>> some mechanism to allow the admin to set system-wide security defaults.
>> I don't think that's really necessary if we only allow the code to use
>> authentication methods that we deem secure by default. Since the sec=
>> mount option is only able to be specified by an administrator in the
>> first place, I don't think it makes any sense to require the admin to
>> also set specific module options in order to use a particular auth
>> method.
>> 3/ it may however make sense to allow an admin to require signing, or
>> to enforce the disabling of signing altogether. A tristate module
>> option could be added for that.
>> If #2 isn't acceptable, then I'm willing to compromise. Perhaps we
>> could add a boolean module option "disable weak crypto" or something.
>> Proposed auth selection algorithm
>> ---------------------------------
>> Once we change the code not to decide the auth method before contacting
>> the server, we can allow it to be a lot smarter about picking an auth
>> scheme. The following applies to SMB1, things are simpler with SMB2,
>> but we still will be living with SMB1 for a long, long time to come.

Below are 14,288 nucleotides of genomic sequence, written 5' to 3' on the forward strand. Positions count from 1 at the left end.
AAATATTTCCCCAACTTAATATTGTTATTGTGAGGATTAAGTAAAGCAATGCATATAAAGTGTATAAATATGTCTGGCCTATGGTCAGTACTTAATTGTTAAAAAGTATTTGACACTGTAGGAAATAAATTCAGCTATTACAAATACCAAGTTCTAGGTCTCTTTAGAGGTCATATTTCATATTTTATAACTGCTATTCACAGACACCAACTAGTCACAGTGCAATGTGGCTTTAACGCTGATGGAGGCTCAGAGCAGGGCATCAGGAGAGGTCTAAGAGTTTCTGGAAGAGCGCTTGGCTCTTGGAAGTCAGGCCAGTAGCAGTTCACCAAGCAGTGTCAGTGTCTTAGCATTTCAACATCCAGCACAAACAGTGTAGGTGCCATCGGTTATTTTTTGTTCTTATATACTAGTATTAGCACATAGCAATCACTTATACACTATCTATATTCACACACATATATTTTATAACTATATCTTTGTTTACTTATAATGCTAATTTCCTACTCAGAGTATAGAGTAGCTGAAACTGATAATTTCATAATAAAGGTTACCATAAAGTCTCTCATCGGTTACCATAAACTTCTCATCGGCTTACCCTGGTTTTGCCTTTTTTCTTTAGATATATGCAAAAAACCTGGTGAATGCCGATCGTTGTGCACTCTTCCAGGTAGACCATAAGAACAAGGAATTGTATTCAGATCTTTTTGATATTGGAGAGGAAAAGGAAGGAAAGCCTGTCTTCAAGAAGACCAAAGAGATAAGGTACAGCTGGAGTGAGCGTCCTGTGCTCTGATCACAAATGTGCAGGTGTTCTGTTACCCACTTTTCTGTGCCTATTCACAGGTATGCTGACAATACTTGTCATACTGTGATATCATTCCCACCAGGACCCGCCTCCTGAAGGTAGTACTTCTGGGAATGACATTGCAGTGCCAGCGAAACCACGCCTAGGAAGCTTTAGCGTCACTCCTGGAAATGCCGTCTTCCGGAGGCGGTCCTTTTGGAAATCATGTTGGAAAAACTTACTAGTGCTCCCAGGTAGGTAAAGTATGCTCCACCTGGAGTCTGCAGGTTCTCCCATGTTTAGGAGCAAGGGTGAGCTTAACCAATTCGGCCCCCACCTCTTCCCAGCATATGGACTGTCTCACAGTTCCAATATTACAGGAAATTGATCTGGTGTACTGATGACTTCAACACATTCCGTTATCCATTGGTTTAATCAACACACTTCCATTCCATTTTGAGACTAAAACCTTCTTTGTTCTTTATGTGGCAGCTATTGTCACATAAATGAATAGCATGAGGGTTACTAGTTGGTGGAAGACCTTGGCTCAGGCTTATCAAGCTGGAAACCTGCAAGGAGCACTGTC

>> Also, it's possible that in the future SMB3+ will introduce new auth
>> schemes and we'll need a better selection mechanism for that than we
>> have today.
>> For SMB1, we'll set the SMBFLG2_EXT_SEC unconditionally in the NegProt
>> request. We can then use the NegProt response to decide what auth
>> method to use. If the server responds with that bit set, we'll try the
>> methods specified in the SPNEGO response, in the specified order. With
>> that change we can even try to use krb5 without requiring that sec=krb5
>> be specified. We can try to upcall first and then fall back onto the
>> next method if we don't get a ticket.
>> If the server responds w/o setting SMBFLG2_EXT_SEC, then we'll try
>> ntlmv2(i). If that fails, we'll give up. Trying anything lower will
>> require that the admin set the sec= mount option.
>> SMB2 support is still pretty crippled and only supports NTLMSSP
>> currently, but eventually we'll need something similar for it to handle
>> krb5 too.
>> Thoughts?
>> --
>> Jeff Layton <jlayton at>
>> --
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> --
> Thanks,
> Steve